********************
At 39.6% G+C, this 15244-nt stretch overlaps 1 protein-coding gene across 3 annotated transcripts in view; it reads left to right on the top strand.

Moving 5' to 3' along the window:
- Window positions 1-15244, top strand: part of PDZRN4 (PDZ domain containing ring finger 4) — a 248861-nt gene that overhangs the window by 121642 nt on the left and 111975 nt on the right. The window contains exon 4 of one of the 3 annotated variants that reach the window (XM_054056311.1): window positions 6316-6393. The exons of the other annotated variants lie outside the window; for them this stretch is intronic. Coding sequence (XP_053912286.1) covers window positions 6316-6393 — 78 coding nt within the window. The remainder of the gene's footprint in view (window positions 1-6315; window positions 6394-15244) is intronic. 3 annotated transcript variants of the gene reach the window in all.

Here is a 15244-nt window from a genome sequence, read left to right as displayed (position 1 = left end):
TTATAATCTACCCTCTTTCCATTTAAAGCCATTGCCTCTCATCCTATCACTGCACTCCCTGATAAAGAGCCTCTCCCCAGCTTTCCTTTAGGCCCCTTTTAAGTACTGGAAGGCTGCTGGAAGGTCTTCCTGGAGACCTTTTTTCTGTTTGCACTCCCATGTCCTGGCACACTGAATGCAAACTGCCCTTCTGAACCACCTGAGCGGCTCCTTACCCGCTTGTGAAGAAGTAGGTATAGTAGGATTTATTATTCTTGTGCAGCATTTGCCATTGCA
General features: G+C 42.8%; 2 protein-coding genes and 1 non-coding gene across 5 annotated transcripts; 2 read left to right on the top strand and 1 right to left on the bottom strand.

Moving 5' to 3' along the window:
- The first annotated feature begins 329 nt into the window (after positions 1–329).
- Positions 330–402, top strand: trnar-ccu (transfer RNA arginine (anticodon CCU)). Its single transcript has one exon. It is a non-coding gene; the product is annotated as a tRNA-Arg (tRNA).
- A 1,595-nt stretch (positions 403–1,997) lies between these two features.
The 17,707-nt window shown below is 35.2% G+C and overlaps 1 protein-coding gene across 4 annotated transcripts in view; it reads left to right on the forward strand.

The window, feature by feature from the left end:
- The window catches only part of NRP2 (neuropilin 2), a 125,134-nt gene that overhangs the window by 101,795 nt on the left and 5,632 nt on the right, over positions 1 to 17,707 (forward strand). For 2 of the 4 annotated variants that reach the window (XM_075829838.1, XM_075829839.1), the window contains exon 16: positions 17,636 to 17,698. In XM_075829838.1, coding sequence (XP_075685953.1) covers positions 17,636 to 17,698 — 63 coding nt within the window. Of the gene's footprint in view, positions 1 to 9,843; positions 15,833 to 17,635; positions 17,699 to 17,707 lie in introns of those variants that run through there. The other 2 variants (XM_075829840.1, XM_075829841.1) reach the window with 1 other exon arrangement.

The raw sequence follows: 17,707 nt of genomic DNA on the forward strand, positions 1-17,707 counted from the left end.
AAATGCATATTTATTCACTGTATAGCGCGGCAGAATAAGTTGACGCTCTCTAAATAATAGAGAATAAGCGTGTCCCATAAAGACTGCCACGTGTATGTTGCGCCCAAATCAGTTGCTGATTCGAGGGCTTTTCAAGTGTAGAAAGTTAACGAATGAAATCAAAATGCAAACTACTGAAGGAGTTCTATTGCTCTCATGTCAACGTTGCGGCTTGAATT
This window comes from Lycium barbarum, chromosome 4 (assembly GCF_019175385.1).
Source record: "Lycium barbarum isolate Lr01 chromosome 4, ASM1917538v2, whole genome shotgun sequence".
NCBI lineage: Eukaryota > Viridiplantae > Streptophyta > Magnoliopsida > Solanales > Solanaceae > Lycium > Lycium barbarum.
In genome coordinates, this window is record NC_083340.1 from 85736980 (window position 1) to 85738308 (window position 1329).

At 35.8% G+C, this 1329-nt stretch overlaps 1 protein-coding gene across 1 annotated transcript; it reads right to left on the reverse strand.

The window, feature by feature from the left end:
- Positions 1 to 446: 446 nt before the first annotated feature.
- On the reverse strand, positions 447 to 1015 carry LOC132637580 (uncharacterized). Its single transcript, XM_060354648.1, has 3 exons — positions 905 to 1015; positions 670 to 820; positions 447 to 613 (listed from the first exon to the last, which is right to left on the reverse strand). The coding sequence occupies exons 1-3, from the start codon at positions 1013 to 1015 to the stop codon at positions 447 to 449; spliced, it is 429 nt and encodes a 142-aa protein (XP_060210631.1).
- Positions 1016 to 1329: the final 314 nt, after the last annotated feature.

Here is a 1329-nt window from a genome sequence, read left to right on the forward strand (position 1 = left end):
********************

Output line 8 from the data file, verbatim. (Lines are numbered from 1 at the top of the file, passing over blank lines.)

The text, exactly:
- The first annotated feature begins 329 nt into the window (after positions 1–329).